In the aftermath of the 9/11 attacks over a decade ago and the coming into the limelight of Osama bin Laden and his infamous terror squad Al-Qaida – Ghana did not miss out on the global uproar against Al-Qaida and terrorism. However, on the flipside, the name Osama bin Laden and Al-Qaida became synonymous with gangsterism, violence, etc. such that when someone wanted to show that he was a desperado, so to speak, he would call himself Osama or al-Qaida. There were even youth groups that adopted the name Al-Qaida for their clubs. In fact, there’s even a dance style called Al-Qaida – Ghanaians and our sense of humour is not new.
Devotion to Religion is quite ubiquitous and it is not unique to Islam or Christianity. However, we should not make a fundamental error by equating religious absolutism with extremism. A Muslim’s duty is to uphold the principles, laws and dictates of the Quran to its absolute extent, failing that makes him fall short of his submission to God. We may also say the same thing about a Christian and the Bible. Therefore to hold firm beliefs about a religion and be prepared to associate with likeminded individuals or groups is very much natural. Extremists however are those who go beyond absolutism to claim, impose, defy and hurt; doing so systematically and violently. There are so many good Muslims with strong religious convictions who for lack of proper information and understanding align their views with those of Islamic extremists such as Al-Qaida, Boko Haram, ISIS, etc. This is not new in Ghana, sometimes it even takes on a comic dimension like in the case of Boko Haram.
Few days ago, DAILY GUIDE published an item on a 25 year old Nazir Nortei Alema, a graduate of the Kwame Nkrumah University of Science and Technology who per their publication has joined the Islamic State of Iraq and Syria (ISIS). The crust of the report is that; Nasir is a Muslim who has been discovered to associate with extremist views through social media by his father and brother. After his 6-month National Service in Accra, he phoned his parents to tell them he was going to the Western Region. After that, he was unheard of and when he finally made contact, it was in the form of text messages telling his father he was going to join ISIS. Based on this alone, the report has thrown the entire country but particularly the media into a frenzy, all through speculation.
Without due diligence, some media outlets especially websites have shifted the commentary and narrative to suggest that there’s confirmation of the report by the Daily Guide. So-called security and terrorism experts who have been interviewed and zealous journalists have oiled the rumour mill so well with exaggerations and wrong assessments. There’s not yet a reliable source or any authority in this regard which has confirmed the report. Some reports talk of how Ghana is now a fertile ground for breeding terrorists and that, there are a lot of Muslims with extremist tendencies. These are all conjecture and personal opinions which are not based in any iota of fact.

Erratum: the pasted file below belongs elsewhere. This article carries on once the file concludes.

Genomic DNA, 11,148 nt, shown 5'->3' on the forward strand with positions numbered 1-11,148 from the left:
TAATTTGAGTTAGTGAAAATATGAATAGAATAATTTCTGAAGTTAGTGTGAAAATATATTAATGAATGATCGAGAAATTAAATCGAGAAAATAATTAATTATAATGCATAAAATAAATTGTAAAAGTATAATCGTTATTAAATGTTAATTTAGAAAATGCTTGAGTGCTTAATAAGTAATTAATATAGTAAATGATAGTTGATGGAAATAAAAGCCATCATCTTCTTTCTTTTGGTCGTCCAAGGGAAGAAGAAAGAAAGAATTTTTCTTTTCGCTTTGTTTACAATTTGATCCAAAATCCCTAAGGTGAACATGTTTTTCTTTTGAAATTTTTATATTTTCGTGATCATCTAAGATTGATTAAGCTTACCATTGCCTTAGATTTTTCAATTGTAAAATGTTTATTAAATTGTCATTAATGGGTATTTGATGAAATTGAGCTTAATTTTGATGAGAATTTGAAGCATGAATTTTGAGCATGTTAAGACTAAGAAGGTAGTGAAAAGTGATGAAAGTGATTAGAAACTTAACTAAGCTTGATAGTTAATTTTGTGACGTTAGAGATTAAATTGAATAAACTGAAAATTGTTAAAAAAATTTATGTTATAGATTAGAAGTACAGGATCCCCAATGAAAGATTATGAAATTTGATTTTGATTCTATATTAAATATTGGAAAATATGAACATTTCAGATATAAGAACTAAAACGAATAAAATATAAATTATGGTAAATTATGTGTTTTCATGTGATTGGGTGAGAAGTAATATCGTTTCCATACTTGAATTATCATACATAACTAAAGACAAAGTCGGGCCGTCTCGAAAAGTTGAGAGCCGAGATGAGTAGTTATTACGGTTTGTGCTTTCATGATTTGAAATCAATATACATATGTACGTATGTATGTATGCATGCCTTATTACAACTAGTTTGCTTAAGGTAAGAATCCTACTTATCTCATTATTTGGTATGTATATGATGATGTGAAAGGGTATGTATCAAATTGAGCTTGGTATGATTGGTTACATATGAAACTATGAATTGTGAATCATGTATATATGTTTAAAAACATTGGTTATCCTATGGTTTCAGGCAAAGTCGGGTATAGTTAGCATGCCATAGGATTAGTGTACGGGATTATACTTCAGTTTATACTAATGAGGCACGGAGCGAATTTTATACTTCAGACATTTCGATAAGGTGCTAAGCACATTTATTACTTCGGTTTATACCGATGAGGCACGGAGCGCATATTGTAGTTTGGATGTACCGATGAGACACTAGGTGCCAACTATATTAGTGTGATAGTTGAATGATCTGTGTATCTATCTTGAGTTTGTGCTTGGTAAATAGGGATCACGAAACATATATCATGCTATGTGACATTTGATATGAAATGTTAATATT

Some months back there was a similar uproar about a Boko Haram cell operating in Ghana and as usual the media did justice to the story only for authorities to debunk the story later, saying the purported group was not terrorist but rather a youth club who just called themselves boko haram. Is the story behind Nasir Nortei Alema not just another crying wolf?
Other variables are being introduced into the story, a friend of Nasir is also reported to have said that Nasir tried to have him join ISIS. Nasir’s friends are also been said to be disappearing – giving the impression that Nasir is not the only one who joined ISIS. The questions which I feel are most pertinent here are; how can we be sure of any of this? Is Ghana so eager to attract the attention of ISIS, thanks to its media? Why hasn’t the government issued a statement, even if to say they are investigating?
The circumstances as narrated by Nasir’s family are quite akin to those of many people who have joined ISIS. I.e. social media, exhibition of extremism, disassociation, etc. but until there’s strong confirmation presented with facts we may as well discount this report as a hoax. If only there was an ISIS enquiry desk somewhere that we could write to and ask if indeed a Ghanaian by the name of Nasir Nortei Alema has joined them, I believe the matter would have been more easily dealt with. Nasir should be treated as a missing person and be searched for and when he is found, all the dust will settle.